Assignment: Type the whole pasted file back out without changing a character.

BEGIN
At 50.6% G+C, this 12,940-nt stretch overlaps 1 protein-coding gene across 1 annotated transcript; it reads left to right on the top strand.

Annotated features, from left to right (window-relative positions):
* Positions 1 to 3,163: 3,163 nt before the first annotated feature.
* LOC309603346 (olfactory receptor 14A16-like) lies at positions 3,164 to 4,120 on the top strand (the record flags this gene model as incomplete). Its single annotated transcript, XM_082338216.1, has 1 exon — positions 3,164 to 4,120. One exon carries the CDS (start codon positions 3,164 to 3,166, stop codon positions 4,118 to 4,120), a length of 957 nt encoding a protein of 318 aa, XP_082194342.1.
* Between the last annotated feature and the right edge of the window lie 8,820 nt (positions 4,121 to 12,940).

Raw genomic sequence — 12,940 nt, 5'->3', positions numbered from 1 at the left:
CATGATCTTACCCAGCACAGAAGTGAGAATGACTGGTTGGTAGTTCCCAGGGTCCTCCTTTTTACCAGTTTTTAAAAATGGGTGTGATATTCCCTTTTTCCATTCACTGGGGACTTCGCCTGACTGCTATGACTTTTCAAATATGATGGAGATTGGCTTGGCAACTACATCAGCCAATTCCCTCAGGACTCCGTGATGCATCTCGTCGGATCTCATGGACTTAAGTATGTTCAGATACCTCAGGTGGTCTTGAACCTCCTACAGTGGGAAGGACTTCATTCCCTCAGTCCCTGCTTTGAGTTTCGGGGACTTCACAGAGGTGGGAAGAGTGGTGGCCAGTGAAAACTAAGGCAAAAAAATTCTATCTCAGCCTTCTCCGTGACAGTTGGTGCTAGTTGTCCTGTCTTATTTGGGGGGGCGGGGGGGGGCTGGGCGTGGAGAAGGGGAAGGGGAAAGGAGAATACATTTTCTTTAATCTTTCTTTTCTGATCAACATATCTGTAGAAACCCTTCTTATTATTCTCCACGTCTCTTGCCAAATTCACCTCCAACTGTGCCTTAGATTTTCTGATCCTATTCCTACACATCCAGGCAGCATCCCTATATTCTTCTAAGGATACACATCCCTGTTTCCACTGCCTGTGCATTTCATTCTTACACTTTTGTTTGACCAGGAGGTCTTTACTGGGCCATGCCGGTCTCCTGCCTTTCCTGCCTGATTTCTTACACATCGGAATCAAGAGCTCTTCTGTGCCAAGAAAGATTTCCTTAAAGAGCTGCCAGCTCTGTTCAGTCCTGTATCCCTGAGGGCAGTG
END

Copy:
At 50.6% G+C, this 12,940-nt stretch overlaps 1 protein-coding gene across 1 annotated transcript; it reads left to right on the top strand.

Annotated features, from left to right (window-relative positions):
* Positions 1 to 3,163: 3,163 nt before the first annotated feature.
* LOC309603346 (olfactory receptor 14A16-like) lies at positions 3,164 to 4,120 on the top strand (the record flags this gene model as incomplete). Its single annotated transcript, XM_082338216.1, has 1 exon — positions 3,164 to 4,120. One exon carries the CDS (start codon positions 3,164 to 3,166, stop codon positions 4,118 to 4,120), a length of 957 nt encoding a protein of 318 aa, XP_082194342.1.
* Between the last annotated feature and the right edge of the window lie 8,820 nt (positions 4,121 to 12,940).

Raw genomic sequence — 12,940 nt, 5'->3', positions numbered from 1 at the left:
CATGATCTTACCCAGCACAGAAGTGAGAATGACTGGTTGGTAGTTCCCAGGGTCCTCCTTTTTACCAGTTTTTAAAAATGGGTGTGATATTCCCTTTTTCCATTCACTGGGGACTTCGCCTGACTGCTATGACTTTTCAAATATGATGGAGATTGGCTTGGCAACTACATCAGCCAATTCCCTCAGGACTCCGTGATGCATCTCGTCGGATCTCATGGACTTAAGTATGTTCAGATACCTCAGGTGGTCTTGAACCTCCTACAGTGGGAAGGACTTCATTCCCTCAGTCCCTGCTTTGAGTTTCGGGGACTTCACAGAGGTGGGAAGAGTGGTGGCCAGTGAAAACTAAGGCAAAAAAATTCTATCTCAGCCTTCTCCGTGACAGTTGGTGCTAGTTGTCCTGTCTTATTTGGGGGGGCGGGGGGGGGCTGGGCGTGGAGAAGGGGAAGGGGAAAGGAGAATACATTTTCTTTAATCTTTCTTTTCTGATCAACATATCTGTAGAAACCCTTCTTATTATTCTCCACGTCTCTTGCCAAATTCACCTCCAACTGTGCCTTAGATTTTCTGATCCTATTCCTACACATCCAGGCAGCATCCCTATATTCTTCTAAGGATACACATCCCTGTTTCCACTGCCTGTGCATTTCATTCTTACACTTTTGTTTGACCAGGAGGTCTTTACTGGGCCATGCCGGTCTCCTGCCTTTCCTGCCTGATTTCTTACACATCGGAATCAAGAGCTCTTCTGTGCCAAGAAAGATTTCCTTAAAGAGCTGCCAGCTCTGTTCAGTCCTGTATCCCTGAGGGCAGTG